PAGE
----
Kupe Scholar driven by desire to create more just society

For 2021 Kupe Leadership Scholar Jennifer Sarich, education is not only a chance to satisfy her own curiosity about the world, it’s also an opportunity for her to create meaningful social change.

Jennifer Sarich with her son Atlas.
Jennifer Sarich with her son Atlas.

The former Air New Zealand cabin crew worker has just finished her Bachelor of Science (Honours) majoring in psychology and is now looking to continue her postgraduate studies, with an eye on becoming a clinical psychologist.

Sarich says she is especially focused on working with solo mothers and people in prison, and has a desire to use her education to contribute to a more just society for Māori in Aotearoa.

She was one of 16 postgraduate students to receive a Kupe Leadership Scholarship this year. Each Kupe Leadership Scholarship is funded by an individual donor, with recipients receiving not only financial assistance but also the support of a mentor with whom they are paired for the one-year duration of the scholarship.

Sarich’s scholarship was funded by Heartland Bank, and her mentor was justice advocate Sir Kim Workman.

She says being mentored by Sir Kim, who is a former Families Commissioner and national director of Prison Fellowship of New Zealand, was “highly beneficial” and one of the highlights of the scholarship.

“He's done a lot of great work within the justice space…and is just a wealth of knowledge. And him being able to pass down that knowledge to me, it was incredible. Some of the stories I just hold close to my heart and always will – I really enjoyed that aspect of it.”

Sarich says it was also an inspiring experience being part of a cohort of talented young people working to create positive change in the world.

“I found it so valuable just because of the connections that you make.”

Sarich, who is herself Māori, says she first became interested in working to create a more just society in Aotearoa after spending a year living in Philadelphia and learning about the many challenges African American people face in the United States. After returning home, she was then inspired to take a deeper look at injustices in New Zealand and play a role in shaping our own society for the better.

“I changed to a double major of psychology and sociology and started diving into research and literature around injustices with Māori and Pacific people in New Zealand. And then there were just multiple doors that opened once I found my niche.”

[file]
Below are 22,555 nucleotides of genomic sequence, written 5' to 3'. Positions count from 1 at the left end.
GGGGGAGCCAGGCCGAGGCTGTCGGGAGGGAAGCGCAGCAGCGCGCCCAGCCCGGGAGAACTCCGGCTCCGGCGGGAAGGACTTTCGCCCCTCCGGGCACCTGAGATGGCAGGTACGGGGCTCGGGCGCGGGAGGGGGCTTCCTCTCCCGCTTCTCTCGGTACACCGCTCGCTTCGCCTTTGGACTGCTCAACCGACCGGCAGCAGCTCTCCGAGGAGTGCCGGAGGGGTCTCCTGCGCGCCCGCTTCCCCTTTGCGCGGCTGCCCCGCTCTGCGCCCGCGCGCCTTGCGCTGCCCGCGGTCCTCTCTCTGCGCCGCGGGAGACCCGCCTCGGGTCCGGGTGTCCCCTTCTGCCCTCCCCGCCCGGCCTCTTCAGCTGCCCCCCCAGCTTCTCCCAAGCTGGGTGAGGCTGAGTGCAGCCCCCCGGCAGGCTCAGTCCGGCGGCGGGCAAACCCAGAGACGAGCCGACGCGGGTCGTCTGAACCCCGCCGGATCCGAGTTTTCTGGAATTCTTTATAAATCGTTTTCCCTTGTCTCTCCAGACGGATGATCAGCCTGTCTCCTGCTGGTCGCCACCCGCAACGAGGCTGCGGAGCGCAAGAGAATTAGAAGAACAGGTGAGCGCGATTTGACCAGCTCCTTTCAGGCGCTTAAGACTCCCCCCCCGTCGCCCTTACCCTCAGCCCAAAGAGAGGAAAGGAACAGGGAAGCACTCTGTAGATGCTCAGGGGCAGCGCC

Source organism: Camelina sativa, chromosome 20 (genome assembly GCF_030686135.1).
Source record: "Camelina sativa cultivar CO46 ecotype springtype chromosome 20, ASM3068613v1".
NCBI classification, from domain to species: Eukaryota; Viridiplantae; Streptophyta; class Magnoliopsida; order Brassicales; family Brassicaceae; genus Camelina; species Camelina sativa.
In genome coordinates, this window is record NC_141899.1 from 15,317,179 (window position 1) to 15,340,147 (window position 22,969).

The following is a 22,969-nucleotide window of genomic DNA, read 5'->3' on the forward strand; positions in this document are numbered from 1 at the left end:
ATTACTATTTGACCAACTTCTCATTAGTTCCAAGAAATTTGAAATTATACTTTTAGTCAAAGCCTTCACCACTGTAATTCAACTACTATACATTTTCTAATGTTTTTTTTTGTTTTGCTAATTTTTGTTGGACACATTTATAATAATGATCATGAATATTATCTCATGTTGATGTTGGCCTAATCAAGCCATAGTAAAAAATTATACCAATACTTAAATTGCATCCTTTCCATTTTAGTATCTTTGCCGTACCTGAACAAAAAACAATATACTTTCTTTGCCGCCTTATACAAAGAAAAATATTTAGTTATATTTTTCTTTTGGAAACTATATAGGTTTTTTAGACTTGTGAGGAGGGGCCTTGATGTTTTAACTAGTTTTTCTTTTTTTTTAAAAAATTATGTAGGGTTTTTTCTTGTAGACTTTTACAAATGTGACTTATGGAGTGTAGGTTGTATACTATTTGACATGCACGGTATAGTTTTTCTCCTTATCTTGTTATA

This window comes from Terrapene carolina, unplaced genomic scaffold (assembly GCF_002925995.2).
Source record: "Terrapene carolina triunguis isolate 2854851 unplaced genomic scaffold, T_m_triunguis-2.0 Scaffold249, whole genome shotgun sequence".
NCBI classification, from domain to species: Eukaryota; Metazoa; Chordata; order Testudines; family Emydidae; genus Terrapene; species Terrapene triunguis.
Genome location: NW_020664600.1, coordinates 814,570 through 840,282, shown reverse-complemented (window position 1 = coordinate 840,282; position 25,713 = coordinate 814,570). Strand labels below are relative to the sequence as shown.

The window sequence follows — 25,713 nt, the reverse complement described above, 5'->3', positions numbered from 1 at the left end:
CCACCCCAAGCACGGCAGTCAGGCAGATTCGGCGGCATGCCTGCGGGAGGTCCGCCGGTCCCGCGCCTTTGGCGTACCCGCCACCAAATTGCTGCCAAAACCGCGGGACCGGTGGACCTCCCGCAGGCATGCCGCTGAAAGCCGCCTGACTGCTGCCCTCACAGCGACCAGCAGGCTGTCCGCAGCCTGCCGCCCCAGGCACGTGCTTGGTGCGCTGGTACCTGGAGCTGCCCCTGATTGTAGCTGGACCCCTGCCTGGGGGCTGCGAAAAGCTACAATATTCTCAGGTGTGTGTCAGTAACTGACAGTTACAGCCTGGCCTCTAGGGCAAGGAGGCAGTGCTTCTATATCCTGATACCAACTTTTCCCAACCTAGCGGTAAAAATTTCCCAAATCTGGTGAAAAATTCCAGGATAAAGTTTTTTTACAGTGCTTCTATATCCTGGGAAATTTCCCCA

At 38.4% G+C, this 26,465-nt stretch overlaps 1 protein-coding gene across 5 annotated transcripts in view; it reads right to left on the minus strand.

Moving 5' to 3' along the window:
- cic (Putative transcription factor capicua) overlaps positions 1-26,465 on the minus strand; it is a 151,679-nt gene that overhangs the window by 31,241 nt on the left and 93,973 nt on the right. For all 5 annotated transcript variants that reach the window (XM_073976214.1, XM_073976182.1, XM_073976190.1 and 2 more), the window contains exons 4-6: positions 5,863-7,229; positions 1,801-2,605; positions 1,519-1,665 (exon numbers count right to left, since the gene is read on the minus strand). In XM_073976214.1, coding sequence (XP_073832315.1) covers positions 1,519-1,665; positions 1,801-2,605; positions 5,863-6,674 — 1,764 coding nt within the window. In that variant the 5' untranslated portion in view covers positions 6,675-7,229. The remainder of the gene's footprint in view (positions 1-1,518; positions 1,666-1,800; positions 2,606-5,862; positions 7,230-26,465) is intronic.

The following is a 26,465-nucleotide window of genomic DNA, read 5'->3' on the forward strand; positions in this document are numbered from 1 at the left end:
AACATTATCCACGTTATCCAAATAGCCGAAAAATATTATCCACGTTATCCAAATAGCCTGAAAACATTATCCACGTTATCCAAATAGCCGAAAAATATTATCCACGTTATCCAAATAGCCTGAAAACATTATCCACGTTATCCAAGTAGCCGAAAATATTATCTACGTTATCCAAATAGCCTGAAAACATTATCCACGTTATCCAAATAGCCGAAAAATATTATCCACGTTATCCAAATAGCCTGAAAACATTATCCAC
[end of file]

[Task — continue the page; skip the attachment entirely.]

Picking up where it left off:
Being in the university environment has also fostered her curiosity, allowing her to gain new perspectives.

“I feel like once you start learning, you realise how much you don't know and become more curious, realising that you're just scratching the surface and there's so much more to learn and do.

“A lot of the conversations with people I had and all the different people I met – lecturers, friends – really just opened my eyes to the world that we live in.”

After finishing her honours degree this year, Sarich has now applied to enter the Doctor of Clinical Psychology programme, which would mean – if she is accepted – another four years of study. Her current hope is that once fully qualified she will be able to work with the Department of Corrections as a psychologist helping people in prison.

As well as being driven by a desire to improve society as a whole, Sarich also hopes to make the world a little better for her own child, who was born last year.

“He definitely gives me a lot more motivation,” she says. “All my studies aside he's my biggest focus and I just hope that I can raise him to be a kind, loving human and that he can lead by example. A lot of the stuff in this world is well beyond one person's control so I think the biggest gift that I can give is to just raise my son to be a kind, decent human so that he can give to the world, and I will just chip away at the rest of it where I can.”

Media contact

Helen Borne | Communications Manager
Alumni Relations and Development
Email: h.borne@auckland.ac.nz